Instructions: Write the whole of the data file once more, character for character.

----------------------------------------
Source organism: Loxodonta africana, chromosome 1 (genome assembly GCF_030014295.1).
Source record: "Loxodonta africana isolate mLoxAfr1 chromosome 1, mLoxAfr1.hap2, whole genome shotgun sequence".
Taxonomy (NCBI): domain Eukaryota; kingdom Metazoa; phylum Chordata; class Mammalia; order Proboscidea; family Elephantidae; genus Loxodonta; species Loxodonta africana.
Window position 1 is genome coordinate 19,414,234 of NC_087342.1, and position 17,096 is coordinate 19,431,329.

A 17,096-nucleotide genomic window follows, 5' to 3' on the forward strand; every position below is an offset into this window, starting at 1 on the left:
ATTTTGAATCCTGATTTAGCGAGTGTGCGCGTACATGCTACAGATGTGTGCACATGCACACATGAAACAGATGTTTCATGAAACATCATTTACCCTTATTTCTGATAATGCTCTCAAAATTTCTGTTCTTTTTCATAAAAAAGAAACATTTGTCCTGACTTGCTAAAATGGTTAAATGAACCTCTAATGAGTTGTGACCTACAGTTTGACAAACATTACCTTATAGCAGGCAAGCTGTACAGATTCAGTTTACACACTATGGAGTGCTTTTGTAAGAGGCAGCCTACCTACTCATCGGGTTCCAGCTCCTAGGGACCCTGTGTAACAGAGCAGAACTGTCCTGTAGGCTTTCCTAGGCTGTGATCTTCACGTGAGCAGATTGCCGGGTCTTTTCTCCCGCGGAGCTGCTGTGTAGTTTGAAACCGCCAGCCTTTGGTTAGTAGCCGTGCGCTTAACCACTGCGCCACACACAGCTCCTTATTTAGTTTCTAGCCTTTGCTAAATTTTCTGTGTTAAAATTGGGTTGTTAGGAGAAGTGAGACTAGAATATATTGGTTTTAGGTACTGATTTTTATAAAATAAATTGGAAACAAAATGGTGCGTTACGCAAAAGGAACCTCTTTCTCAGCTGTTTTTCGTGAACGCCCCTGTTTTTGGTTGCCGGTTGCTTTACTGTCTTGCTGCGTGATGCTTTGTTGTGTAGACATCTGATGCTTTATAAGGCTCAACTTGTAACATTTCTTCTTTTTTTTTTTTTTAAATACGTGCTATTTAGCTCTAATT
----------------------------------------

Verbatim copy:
Source organism: Loxodonta africana, chromosome 1 (genome assembly GCF_030014295.1).
Source record: "Loxodonta africana isolate mLoxAfr1 chromosome 1, mLoxAfr1.hap2, whole genome shotgun sequence".
Taxonomy (NCBI): domain Eukaryota; kingdom Metazoa; phylum Chordata; class Mammalia; order Proboscidea; family Elephantidae; genus Loxodonta; species Loxodonta africana.
Window position 1 is genome coordinate 19,414,234 of NC_087342.1, and position 17,096 is coordinate 19,431,329.

A 17,096-nucleotide genomic window follows, 5' to 3' on the forward strand; every position below is an offset into this window, starting at 1 on the left:
ATTTTGAATCCTGATTTAGCGAGTGTGCGCGTACATGCTACAGATGTGTGCACATGCACACATGAAACAGATGTTTCATGAAACATCATTTACCCTTATTTCTGATAATGCTCTCAAAATTTCTGTTCTTTTTCATAAAAAAGAAACATTTGTCCTGACTTGCTAAAATGGTTAAATGAACCTCTAATGAGTTGTGACCTACAGTTTGACAAACATTACCTTATAGCAGGCAAGCTGTACAGATTCAGTTTACACACTATGGAGTGCTTTTGTAAGAGGCAGCCTACCTACTCATCGGGTTCCAGCTCCTAGGGACCCTGTGTAACAGAGCAGAACTGTCCTGTAGGCTTTCCTAGGCTGTGATCTTCACGTGAGCAGATTGCCGGGTCTTTTCTCCCGCGGAGCTGCTGTGTAGTTTGAAACCGCCAGCCTTTGGTTAGTAGCCGTGCGCTTAACCACTGCGCCACACACAGCTCCTTATTTAGTTTCTAGCCTTTGCTAAATTTTCTGTGTTAAAATTGGGTTGTTAGGAGAAGTGAGACTAGAATATATTGGTTTTAGGTACTGATTTTTATAAAATAAATTGGAAACAAAATGGTGCGTTACGCAAAAGGAACCTCTTTCTCAGCTGTTTTTCGTGAACGCCCCTGTTTTTGGTTGCCGGTTGCTTTACTGTCTTGCTGCGTGATGCTTTGTTGTGTAGACATCTGATGCTTTATAAGGCTCAACTTGTAACATTTCTTCTTTTTTTTTTTTTTAAATACGTGCTATTTAGCTCTAATT